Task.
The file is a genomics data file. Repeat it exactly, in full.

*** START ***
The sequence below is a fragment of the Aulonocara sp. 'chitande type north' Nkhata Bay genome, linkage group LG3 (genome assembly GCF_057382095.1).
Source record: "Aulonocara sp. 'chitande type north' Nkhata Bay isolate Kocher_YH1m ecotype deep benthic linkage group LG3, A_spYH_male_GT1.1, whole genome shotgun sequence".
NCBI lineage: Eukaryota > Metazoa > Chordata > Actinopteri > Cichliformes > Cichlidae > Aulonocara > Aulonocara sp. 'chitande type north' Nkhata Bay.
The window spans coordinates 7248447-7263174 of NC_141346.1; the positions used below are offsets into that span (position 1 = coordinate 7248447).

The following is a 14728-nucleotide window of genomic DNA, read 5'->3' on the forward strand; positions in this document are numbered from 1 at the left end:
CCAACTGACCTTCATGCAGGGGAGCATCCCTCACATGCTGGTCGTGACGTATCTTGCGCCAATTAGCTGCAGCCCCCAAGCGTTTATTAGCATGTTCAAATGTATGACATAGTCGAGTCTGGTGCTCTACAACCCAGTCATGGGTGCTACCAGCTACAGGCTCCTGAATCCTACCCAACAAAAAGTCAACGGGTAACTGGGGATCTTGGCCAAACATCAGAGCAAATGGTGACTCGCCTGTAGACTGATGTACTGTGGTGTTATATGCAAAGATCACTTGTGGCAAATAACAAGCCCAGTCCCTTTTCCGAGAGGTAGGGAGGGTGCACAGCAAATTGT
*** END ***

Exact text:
The sequence below is a fragment of the Aulonocara sp. 'chitande type north' Nkhata Bay genome, linkage group LG3 (genome assembly GCF_057382095.1).
Source record: "Aulonocara sp. 'chitande type north' Nkhata Bay isolate Kocher_YH1m ecotype deep benthic linkage group LG3, A_spYH_male_GT1.1, whole genome shotgun sequence".
NCBI lineage: Eukaryota > Metazoa > Chordata > Actinopteri > Cichliformes > Cichlidae > Aulonocara > Aulonocara sp. 'chitande type north' Nkhata Bay.
The window spans coordinates 7248447-7263174 of NC_141346.1; the positions used below are offsets into that span (position 1 = coordinate 7248447).

The following is a 14728-nucleotide window of genomic DNA, read 5'->3' on the forward strand; positions in this document are numbered from 1 at the left end:
CCAACTGACCTTCATGCAGGGGAGCATCCCTCACATGCTGGTCGTGACGTATCTTGCGCCAATTAGCTGCAGCCCCCAAGCGTTTATTAGCATGTTCAAATGTATGACATAGTCGAGTCTGGTGCTCTACAACCCAGTCATGGGTGCTACCAGCTACAGGCTCCTGAATCCTACCCAACAAAAAGTCAACGGGTAACTGGGGATCTTGGCCAAACATCAGAGCAAATGGTGACTCGCCTGTAGACTGATGTACTGTGGTGTTATATGCAAAGATCACTTGTGGCAAATAACAAGCCCAGTCCCTTTTCCGAGAGGTAGGGAGGGTGCACAGCAAATTGT